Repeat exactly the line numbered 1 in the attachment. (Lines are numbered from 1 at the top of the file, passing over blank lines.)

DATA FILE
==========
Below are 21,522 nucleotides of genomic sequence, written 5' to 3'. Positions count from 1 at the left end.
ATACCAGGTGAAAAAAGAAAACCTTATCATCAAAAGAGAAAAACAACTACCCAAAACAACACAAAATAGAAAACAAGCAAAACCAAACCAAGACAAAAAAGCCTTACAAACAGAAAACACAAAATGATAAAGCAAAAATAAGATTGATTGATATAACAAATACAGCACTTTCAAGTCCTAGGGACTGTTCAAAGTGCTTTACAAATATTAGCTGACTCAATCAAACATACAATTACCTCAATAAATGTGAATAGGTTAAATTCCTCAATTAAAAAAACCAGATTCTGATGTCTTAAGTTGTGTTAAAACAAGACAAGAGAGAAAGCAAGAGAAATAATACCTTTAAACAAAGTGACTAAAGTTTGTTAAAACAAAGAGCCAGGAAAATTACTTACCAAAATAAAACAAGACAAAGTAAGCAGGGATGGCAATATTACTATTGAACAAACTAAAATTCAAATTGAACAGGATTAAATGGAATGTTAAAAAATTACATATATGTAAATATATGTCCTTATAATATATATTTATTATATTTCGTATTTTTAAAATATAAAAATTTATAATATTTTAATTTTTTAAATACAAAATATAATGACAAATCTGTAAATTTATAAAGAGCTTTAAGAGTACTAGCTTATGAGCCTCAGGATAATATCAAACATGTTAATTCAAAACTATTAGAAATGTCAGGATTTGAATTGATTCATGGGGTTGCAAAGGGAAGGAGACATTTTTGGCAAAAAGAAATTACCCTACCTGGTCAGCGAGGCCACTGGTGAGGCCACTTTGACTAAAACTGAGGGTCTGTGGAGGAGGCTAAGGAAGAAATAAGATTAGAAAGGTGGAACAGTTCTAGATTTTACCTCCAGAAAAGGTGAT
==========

Below are 21,522 nucleotides of genomic sequence, written 5' to 3'. Positions count from 1 at the left end.